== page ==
That is as close as the Post gets to including input from Spears herself, returning to the subject of her mystery malady and deferring to the authorities who control her:
“Sources close to the singer are pushing back on the #FreeBritney narrative, emphasizing that Spears is in the conservatorship for a reason — long-term mental-health issues that they would not specify. They know #FreeBritney is born out of fans’ love for her, they say, but insist that fans don’t understand the details of Spears’s condition and the logistics of the legal arrangement, which is monitored closely by medical professionals and the courts.”
The article concluded by scolding the #FreeBritney crowd: “Despite the podcast’s posture of solidarity with the beleaguered and beloved star, it has drawn backlash from critics who note that the hosts have no firsthand knowledge into what’s going on in the life of a woman with a documented history of complex emotional struggles.”
However, reporters don’t have firsthand knowledge of what is happening to Britney either, as they haven’t interviewed her directly.
The Post article, like so many pieces on Spears’ recent struggles, not only leans on anonymous sources, dismisses challengers of the conservatorship, and lacks any direct input from her, but also never addresses such questions as why a probate conservatorship, which is for gravely disabled people, is being applied to someone who has had episodes of “mental illness” (seemingly the point of the story); why someone might want to stop taking their meds; how the guardianship takes away the autonomy and agency of a woman in the prime of her life; and finally, the possible financial and power motives of those close to her who are profiting from the conservatorship—a well-documented problem with guardianships that has drawn the attention of the US Senate Special Committee on Aging.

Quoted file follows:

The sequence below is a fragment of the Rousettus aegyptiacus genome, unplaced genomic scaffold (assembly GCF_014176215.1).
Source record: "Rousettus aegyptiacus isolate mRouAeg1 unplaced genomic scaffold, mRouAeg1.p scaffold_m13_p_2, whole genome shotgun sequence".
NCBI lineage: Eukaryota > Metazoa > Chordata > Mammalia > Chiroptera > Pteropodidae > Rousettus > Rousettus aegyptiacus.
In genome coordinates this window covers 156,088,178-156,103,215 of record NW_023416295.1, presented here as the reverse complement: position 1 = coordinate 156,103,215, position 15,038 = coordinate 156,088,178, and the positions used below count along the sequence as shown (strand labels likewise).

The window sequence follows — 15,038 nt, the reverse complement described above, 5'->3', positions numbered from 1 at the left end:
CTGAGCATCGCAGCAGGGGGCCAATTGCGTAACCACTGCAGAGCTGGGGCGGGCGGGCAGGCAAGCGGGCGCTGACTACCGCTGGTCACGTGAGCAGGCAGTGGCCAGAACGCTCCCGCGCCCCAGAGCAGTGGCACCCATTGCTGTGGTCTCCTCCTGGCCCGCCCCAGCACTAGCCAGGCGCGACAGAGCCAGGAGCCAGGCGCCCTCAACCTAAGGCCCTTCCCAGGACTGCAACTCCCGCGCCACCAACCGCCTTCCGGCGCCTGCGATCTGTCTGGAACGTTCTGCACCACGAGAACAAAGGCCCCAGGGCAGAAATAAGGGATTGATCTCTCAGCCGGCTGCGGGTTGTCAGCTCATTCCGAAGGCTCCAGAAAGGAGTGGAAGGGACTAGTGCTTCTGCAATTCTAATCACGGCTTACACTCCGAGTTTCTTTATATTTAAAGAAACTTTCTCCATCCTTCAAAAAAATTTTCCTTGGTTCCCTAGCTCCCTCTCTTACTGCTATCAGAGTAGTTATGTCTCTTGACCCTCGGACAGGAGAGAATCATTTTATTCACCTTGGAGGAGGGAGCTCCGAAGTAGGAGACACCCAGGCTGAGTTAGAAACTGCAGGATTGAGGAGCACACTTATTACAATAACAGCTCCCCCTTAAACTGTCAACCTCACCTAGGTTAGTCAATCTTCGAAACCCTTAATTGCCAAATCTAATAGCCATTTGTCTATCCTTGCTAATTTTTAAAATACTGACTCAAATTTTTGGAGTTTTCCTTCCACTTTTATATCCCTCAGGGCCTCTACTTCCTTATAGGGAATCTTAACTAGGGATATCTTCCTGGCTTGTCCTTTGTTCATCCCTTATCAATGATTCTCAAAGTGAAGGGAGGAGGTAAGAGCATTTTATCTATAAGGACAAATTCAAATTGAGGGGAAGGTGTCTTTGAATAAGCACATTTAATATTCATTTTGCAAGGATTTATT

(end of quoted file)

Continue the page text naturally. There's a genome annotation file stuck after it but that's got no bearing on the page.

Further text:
It’s for Her Own Good
In September, Spears attended another hearing to review her conservatorship. This one, and the accompanying protests, merited an investigative feature on the conservatorship by the Los Angeles Times, titled “Britney Spears Hasn’t Fully Controlled Her Life for Years: Fans Insist It’s Time to #FreeBritney.”
The article didn’t mention the Times had tried to contact Spears herself. Instead, it sought to interview “those who might have seen firsthand how it has affected her.” Yet, the paper conceded, “no one in her inner circle responded to requests for comments.”
The article stated that after a three-month investigation, which would appear to have included reviewing public court documents, it “could find no independent evidence that Spears was being harmed by the arrangement.” While it may be unusual for a young, productive person to be placed under a conservatorship, the paper added, Spears’ wealth provided a reason to do so in this case:
“Her estate is immense and complicated to manage, so she could be subject to ‘undue influence’—a factor judges consider along with mental capacity when deciding whether a conservatorship is a good fit.” Added a psychologist: “a person with that kind of wealth would be attracting a lot of people toward them, many of whom may not have their best interests in mind.” It’s hard to imagine the same paternalism applied to a male rock star.